(Reuters) –Gold prices rose on Thursday backed by a weaker dollar ahead of a widely expected Brexit trade deal, with uncertainties around a new variant of the coronavirus overshadowing vaccine optimism.
Spot gold was up 0.1% higher at $1,873.96 per ounce by 1233 GMT. U.S. gold futures were little changed at $1,878.60.
“A combination of a weaker dollar, negative real rates and low yields along with uncertainties around the new strain of coronavirus is helping gold at the moment,” said UBS analyst Giovanni Staunovo.
Concerns about the spread of a more infectious coronavirus variant which has led to a tightening of restrictions in Britain lifted the safe-haven appeal of the precious metal.
Elsewhere, Britain and the European Union were on the verge of striking a post-Brexit trade agreement, supporting sterling and weighing on the dollar.[USD/]
“However, broadly, the outlook for gold is not bullish… The recent vaccine optimism has smudged gold’s appeal,” said Hareesh V, head of commodity research at Geojit Financial Services, adding that neither did he expect gold to crash.
“Economic uncertainties still exist and the metal will keep drawing support from ultra-low interest rates.”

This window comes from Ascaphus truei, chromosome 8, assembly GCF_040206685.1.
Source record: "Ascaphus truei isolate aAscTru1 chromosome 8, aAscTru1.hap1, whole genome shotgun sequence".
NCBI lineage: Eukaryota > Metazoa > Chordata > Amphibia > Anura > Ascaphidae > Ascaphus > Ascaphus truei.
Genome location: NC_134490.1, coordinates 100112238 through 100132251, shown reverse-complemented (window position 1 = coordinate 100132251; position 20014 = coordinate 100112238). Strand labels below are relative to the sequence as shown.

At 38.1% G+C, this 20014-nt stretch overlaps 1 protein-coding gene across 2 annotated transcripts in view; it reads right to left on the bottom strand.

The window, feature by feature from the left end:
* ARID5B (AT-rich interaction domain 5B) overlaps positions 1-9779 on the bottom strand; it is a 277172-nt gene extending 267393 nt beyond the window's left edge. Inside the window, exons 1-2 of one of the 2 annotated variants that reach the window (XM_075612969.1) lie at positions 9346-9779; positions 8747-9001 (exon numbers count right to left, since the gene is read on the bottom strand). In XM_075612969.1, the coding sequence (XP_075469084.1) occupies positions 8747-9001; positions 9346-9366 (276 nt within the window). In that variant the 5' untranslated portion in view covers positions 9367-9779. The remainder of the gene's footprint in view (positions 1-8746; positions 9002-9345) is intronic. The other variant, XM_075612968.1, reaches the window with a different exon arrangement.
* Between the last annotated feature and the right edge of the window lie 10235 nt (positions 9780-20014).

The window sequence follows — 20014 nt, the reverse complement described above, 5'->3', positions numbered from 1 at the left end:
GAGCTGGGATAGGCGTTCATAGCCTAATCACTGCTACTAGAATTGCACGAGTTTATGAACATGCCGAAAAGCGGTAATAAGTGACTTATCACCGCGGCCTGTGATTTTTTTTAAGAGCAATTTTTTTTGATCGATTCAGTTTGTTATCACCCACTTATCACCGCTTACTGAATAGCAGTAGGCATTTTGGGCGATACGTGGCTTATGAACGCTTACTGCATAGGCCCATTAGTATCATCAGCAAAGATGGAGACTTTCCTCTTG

Data on Wednesday showed the number of Americans filing first-time claims for unemployment benefits remained elevated but posted a fall last week.
Meanwhile, U.S. President Donald Trump’s threat to not sign a nearly $900 billion stimulus bill was largely brushed off by market participants.
“Investors are pretty optimistic about fiscal and monetary supports from governments around the globe, even though a vaccine reduces the might of the virus. The economy needs it,” UBS’ Staunovo said.
Bullion, up around 24% this year, is set for its biggest annual gain since 2010, with the unprecedented stimulus pumped in by major governments to offset the economic blow of the coronavirus crisis expected to lift inflation rates.
Silver was up 0.7% at $25.71. Platinum gained 0.3% to $1,017.62 and palladium rose 0.4% to $2,332.55.
Reporting by Diptendu Lahiri in BengaluruEditing by Kirsten Donovan and Mark Heinrich